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As in Campaign, Obama Deflects Issue of Race

Jimmy Carter says many feel
Jimmy Carter says many feel "an African American should not be president." (By Sue Ogrocki -- Associated Press)
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By Anne E. Kornblut and Krissah Thompson
Washington Post Staff Writers
Thursday, September 17, 2009

A debate over the role of race in the current criticism of President Obama is forcing the White House to confront a volatile issue it would rather avoid.

On Tuesday, former president Jimmy Carter declared racism to be the subtext of many of the attacks being lobbed at the president, and members of the Congressional Black Caucus are pointing to race as a driving force behind the current level of animosity.

But at the White House, the official line is: Race issue? What race issue?

"I'm not sure I see this large national conversation going on right now," White House press secretary Robert Gibbs said Wednesday. He said Obama "does not believe that that criticism comes based on the color of his skin," attributing it instead to honest policy disagreements.

The criticism at issue includes a movement questioning Obama's citizenship, the rancor at last month's town hall meetings on health care and protests in which Obama has been likened to Adolf Hitler. Suspicions were confirmed for many African Americans last week when Rep. Joe Wilson (R-S.C.) shouted "You lie!" at Obama as he addressed Congress.

On Wednesday, Gibbs told reporters that Carter's remarks did not merit a broader discussion about why protesters had grown so hostile toward the nation's first African American president. And in the Oval Office, Obama declined to respond to a reporter's question about Carter's comments.

The reasons for the White House silence are varied, stemming largely from Obama's own measured approach to race. As a candidate, Obama rarely spoke about race overtly, projecting an image that his advisers hoped would appeal to all Americans and avoiding actions that might highlight the divide that still exists between blacks and whites.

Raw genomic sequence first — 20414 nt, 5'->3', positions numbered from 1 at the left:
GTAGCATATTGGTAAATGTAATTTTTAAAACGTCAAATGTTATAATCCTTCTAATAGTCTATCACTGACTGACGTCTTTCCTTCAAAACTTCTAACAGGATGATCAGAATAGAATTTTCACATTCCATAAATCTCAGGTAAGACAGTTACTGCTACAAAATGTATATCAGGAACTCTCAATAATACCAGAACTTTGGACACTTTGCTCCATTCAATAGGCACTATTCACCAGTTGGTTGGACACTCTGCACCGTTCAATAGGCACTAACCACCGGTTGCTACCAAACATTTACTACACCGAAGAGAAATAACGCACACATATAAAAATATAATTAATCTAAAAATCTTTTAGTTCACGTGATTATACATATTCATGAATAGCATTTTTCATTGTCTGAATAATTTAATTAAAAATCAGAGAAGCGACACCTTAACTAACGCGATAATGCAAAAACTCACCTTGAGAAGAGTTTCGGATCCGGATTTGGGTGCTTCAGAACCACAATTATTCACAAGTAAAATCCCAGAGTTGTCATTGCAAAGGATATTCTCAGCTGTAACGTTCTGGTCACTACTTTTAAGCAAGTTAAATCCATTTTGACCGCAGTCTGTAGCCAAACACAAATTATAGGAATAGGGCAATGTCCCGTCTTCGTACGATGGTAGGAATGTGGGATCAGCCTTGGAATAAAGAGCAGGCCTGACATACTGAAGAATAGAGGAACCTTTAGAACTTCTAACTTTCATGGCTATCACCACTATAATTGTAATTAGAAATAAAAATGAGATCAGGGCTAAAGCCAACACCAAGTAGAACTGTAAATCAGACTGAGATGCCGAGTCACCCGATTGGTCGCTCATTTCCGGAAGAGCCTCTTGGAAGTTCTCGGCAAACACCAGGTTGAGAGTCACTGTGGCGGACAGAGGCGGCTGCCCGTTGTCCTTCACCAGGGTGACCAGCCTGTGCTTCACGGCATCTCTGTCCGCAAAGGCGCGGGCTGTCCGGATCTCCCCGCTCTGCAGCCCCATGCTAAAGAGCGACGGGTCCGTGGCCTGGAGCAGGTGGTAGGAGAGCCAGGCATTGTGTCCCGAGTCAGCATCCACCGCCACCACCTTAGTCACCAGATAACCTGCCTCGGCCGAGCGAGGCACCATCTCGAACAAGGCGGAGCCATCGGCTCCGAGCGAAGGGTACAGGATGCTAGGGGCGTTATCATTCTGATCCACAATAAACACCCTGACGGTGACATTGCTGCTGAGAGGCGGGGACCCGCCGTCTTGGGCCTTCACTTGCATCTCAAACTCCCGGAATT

When he finally did deliver a landmark race speech, in March 2008, it was in response to an uproar caused by his association with the Rev. Jeremiah A. Wright Jr., his controversial African American former pastor.

As the campaign wore on, however, Obama's supporters occasionally entertained the topic of race, particularly in response to what they saw as insensitive remarks about him, and by the end of 2008 the campaign had asked some black supporters to stop protesting in forceful terms for fear of a backlash.

On Wednesday, Gibbs said the White House has not asked members of the black caucus to stop ascribing a racist motive to Obama critics. Those comments have fueled a debate this week that has distracted from the president's main priority, health-care legislation.

Gibbs rejected a comparison to another race-related incident earlier this year, when Obama's friend Henry Louis Gates Jr., a Harvard professor, was arrested by a white Cambridge, Mass., police officer. Obama's remark that the officer had "acted stupidly" touched off an uproar that similarly shifted public focus from his health-care effort. The president summoned the pair to the White House and described it as a moment the nation could learn from. This time, however, Obama sees no such moment, Gibbs said.

That is not stopping the rest of the political establishment. Carter, a civil rights champion raised in the South, said Tuesday that "an overwhelming portion of the intensely demonstrated animosity toward President Barack Obama is based on the fact that he is a black man."


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